Richard Burns was also very critical: "There seems to be lack of cohesion. I can't see how this comes together compositionally". "This is still mostly 'directional". Further he felt that the desighn was not creative enough. He said: "I have an issue with water wall: I have seen it before, even in a Marriott. Shouldn't aMcKeldin memorial be more specific in light of his civil rights contributions?" Later he added he found the design "too commercial".  He said, "I am still not convinced of the tilted lawn, I have seen this a lot as well. What is it what makes this design uniquely Baltimore?"  He doesn't regret the demise of the old fountain, though. About it he said, "it doesn't rise to the level of a Tivoli fountain" but he suspects that with the proposed design "one wall [of the old fountain] was replaced with another". He stated that he is troubled "that we spend a lot of money on something that in phase one is really not better than the current situation". "I am concerned about the phasing, you are not providing a meaningful civic space in phase 1. You have too many cliches".  

Gary Bowden agreed that "one doesn't get enough out of phase one and two to warrant the project". "That phase 1 space is so much smaller than what you have today on the other side where Santa Claus sits, it shows how small this really is", he observed. "The message is, go through here, but don't stay too long".  With all the extra trees "you also may have blocked the view of the Constellation." 

David Rubin was generally more impressed by the design, he summed it up this way: "A person should be memorialized with a space in which people gather. What you have is interesting. The people will be what makes it Baltimore. But you are too weak in enclosing the space".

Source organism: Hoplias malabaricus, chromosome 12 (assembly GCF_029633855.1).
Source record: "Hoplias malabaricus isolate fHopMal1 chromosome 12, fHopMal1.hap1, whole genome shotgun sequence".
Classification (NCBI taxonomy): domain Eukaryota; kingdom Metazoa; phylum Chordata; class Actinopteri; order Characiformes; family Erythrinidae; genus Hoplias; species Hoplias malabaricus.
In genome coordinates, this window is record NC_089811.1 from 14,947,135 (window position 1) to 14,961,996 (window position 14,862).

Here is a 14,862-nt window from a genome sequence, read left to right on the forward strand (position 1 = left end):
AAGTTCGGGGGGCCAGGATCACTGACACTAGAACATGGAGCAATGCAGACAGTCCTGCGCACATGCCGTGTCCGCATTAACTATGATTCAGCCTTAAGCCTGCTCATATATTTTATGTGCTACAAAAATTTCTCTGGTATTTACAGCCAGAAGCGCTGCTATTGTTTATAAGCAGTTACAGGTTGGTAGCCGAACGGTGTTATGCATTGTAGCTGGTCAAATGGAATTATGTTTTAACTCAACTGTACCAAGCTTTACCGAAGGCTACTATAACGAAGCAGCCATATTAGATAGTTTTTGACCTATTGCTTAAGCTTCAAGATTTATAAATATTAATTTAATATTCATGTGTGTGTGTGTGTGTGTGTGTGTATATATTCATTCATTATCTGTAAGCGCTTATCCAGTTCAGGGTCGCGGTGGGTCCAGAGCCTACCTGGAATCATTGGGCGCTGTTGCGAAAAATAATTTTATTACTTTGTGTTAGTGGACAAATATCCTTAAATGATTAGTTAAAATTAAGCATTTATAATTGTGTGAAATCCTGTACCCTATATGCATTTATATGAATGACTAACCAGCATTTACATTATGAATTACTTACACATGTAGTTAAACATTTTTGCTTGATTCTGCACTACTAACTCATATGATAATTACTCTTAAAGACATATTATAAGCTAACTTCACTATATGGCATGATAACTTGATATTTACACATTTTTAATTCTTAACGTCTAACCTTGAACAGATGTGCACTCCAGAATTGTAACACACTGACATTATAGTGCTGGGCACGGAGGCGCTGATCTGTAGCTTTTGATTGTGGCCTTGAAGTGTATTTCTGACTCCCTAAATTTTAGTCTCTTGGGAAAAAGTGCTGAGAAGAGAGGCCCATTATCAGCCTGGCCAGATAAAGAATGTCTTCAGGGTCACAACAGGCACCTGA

David Haresign, like the Rubin a landscape architect was also less critical: "You have a strong design for the final design". But in his final statement, he found the maybe strongest words: Phase 1 and 2 is a waste of money and it looks like you just wanted to create a clean slate". He added, "It's an unfortunate use of money to have to trash so much of the work of phase 1 and 2 when you complete phase 3". About the current fountain and condition, he was quite clear though: "The current condition is pretty horrible". 

The tilted lawn and its southern tip. 

The south side of the fountain described by DPoB as
unwelcoming and a poor gateway

A view of the McKeldin Fountain with the original Inner Harbor
frame buildings in the background

McKeldin Fountain form the McKeldin Plaza side along Pratt Street

AIA Resolution

Rendering of the "water all"

Phase 1 design: there is no assurance
that the road space will ever be closed.

Klaus Philipsen, FAIA

I am co-chair of the AIA Urban Design 

The text was updated and revised for language, clarity and spelling at 18:23h since the original text was prepared during the presentation.

Please excuse the poor picture quality of images photographed off the presentation screen